Coastal views and cascading rivers on Exmoor
This circular coastal walk includes wild, expansive moorland steep-sided wooded valleys and a rugged coastline with high cliffs, hidden coves and secluded beaches.
13.8 km / 9 miles
Parking at Dunraven Bay car park. There is a £3 charge during holiday periods and weekends. Toilet facilities and refreshments during peak season.
Glamorgan Heritage Coast stretches for 14 miles along the South Wales coast. Starting at Ogmore by Sea, to St Athan in the east, following the Wales coastal path.
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The views along the coast are spectacular. The high dramatic cliff faces dominate the shores and the beaches are separated by the headlands. On the headland of Dunraven Bay are the remains of Dunraven Castle. There is not much structure left of the 12th century castle, however it is still an interesting and picturesque area to visit. The castle’s walled garden is still intact and open free of charge to the public. There are information boards on the hill fort and in the gardens, explaining the history of this area.
The Dunraven Historic Walled Gardens are open daily all year round. They are free of charge to enter, just a short walk from Dunraven Bay car park and are also dog friendly. There are three walled sections within the gardens, planted with seasonal shrubs, trees and flowers. The Edwardian glass house and ice tower is still intact.
From the car park, head towards the stone building with the large wooden gates. Once through the gates follow the concrete path up to the walled gardens. There is an option to walk through the gardens or follow the path along side. Personally I’d opt for the walk through the gardens. It’s an interesting step back in history and also very beautiful.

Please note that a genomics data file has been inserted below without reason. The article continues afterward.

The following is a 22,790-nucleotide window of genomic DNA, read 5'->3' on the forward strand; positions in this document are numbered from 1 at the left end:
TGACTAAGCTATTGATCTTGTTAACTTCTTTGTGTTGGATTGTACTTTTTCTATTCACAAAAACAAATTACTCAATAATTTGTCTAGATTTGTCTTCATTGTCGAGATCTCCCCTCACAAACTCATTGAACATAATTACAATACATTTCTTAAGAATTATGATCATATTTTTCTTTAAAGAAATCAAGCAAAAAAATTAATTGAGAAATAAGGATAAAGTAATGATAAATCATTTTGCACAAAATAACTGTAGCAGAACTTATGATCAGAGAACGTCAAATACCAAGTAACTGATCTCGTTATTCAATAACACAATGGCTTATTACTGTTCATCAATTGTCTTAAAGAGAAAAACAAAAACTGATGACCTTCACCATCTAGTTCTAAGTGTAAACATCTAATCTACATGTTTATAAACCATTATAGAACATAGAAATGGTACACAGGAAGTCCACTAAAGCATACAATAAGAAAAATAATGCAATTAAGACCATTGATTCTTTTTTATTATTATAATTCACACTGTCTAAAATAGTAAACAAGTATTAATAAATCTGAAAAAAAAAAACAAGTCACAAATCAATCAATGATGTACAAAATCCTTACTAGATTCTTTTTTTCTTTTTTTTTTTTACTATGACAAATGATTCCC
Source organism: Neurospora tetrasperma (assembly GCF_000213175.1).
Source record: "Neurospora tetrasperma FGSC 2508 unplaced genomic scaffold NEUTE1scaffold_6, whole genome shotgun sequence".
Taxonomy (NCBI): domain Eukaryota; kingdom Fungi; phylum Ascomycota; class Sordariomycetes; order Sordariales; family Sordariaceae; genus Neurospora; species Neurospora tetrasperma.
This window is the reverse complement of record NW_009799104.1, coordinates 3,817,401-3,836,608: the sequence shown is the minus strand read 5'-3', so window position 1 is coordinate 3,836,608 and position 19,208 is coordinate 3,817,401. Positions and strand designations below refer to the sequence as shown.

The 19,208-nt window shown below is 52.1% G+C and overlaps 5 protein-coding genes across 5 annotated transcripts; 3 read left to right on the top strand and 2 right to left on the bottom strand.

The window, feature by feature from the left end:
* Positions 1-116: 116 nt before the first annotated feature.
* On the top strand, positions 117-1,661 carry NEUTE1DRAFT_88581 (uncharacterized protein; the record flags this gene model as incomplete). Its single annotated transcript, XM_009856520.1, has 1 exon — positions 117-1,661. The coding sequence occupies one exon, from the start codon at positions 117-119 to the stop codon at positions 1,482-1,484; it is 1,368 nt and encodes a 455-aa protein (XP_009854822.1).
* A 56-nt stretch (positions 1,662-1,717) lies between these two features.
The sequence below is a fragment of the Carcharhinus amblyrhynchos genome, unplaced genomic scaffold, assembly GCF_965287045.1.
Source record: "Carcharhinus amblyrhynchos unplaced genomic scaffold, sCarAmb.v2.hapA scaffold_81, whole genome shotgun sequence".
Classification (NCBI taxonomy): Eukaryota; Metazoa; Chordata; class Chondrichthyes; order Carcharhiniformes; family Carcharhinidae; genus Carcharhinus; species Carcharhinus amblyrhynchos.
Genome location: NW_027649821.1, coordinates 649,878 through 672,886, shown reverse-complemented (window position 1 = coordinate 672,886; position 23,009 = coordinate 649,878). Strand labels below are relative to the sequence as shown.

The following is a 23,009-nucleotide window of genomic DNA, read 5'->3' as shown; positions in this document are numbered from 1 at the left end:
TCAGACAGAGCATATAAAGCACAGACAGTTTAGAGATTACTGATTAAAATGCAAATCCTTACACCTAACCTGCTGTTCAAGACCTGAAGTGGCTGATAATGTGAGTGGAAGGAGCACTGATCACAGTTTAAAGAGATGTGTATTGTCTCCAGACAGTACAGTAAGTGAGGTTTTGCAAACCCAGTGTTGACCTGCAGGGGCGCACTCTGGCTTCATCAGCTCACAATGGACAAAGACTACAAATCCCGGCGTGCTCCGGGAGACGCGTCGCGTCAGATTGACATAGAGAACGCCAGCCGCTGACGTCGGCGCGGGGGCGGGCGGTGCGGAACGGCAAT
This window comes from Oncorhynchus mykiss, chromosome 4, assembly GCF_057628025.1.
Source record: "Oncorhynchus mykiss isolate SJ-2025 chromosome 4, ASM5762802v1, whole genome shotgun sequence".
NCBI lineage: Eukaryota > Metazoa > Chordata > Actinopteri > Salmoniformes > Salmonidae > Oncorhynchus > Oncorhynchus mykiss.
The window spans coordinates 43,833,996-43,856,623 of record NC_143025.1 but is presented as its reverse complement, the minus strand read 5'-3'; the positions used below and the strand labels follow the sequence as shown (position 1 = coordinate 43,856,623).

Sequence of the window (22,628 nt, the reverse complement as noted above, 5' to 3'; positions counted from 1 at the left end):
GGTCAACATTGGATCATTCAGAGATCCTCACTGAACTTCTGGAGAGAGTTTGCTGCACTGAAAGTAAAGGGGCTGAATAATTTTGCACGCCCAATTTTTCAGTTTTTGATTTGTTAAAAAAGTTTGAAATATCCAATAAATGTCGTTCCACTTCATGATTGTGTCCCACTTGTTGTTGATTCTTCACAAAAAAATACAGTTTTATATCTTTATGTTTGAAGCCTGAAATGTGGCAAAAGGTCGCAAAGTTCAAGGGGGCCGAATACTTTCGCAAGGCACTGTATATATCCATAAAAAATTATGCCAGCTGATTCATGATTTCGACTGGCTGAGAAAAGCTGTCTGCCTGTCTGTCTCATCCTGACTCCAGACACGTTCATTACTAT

Whichever route you decide to take, you will reach a viewing area overlooking a bay. There is an information board explaining the geology of the cliffs and bay.
Take the path which leads you up a short hill and you will arrive at a gate. Once you are through the gate the path levels for a short while. The next short decent on the costal path takes you to a stream, cross the wooden bridge then it is a sharp ascent on the other side.
The coastal path levels again and takes you through fields, but still close enough to the cliffs for breathtaking views.
After two miles following the coastal path and taking in the beauty of the beaches below, the path drops down into a small valley. There is another stream with a wooden bridge.
Take the coastal path up the other side where there is a cliff top cafe and a view point. You can now see the lighthouse up ahead.
You have the option here to either continue to the lighthouse alongside the cliffs, or on the concrete road.
Once you reach the gate of the lighthouse grounds, you will see the coastal path sign and the old lighthouse keepers cottage. Continue through the gates and around the corner of the lighthouse cottage, you will see the 19th century lighthouse.
The light house visitor centre is open to the public and there is a charge to go inside. But the grounds are free for you to walk around. The cliff top cafe is an ideal spot to have a rest and a bite to eat before returning back along the coastal path. Follow the path back along the route you came. Once you are back at the viewing platform at the walled gardens, take the path to your left up onto the hill fort to see the remains of Dunraven castle.
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It is then follow the well defined path, back down the side of the hill fort, back to the car park. Take care descending the hill. It is quite steep, but it is firm underfoot.
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When not working, every spare minute of Tracy's time is spent up mountains with her two best pals Asher and Marley (her dogs). Tracy became obsessed with triangulation pillars in April 2016 and has bagged 100 in the past 6 months – although Asher and Marley's tally must also be pretty high!
Tracy lives on the outskirts of Brecon Beacons National Park, and is our resident GetOutside expert for the area. Tracy also has a passion for photography, so expect many dog photos from her!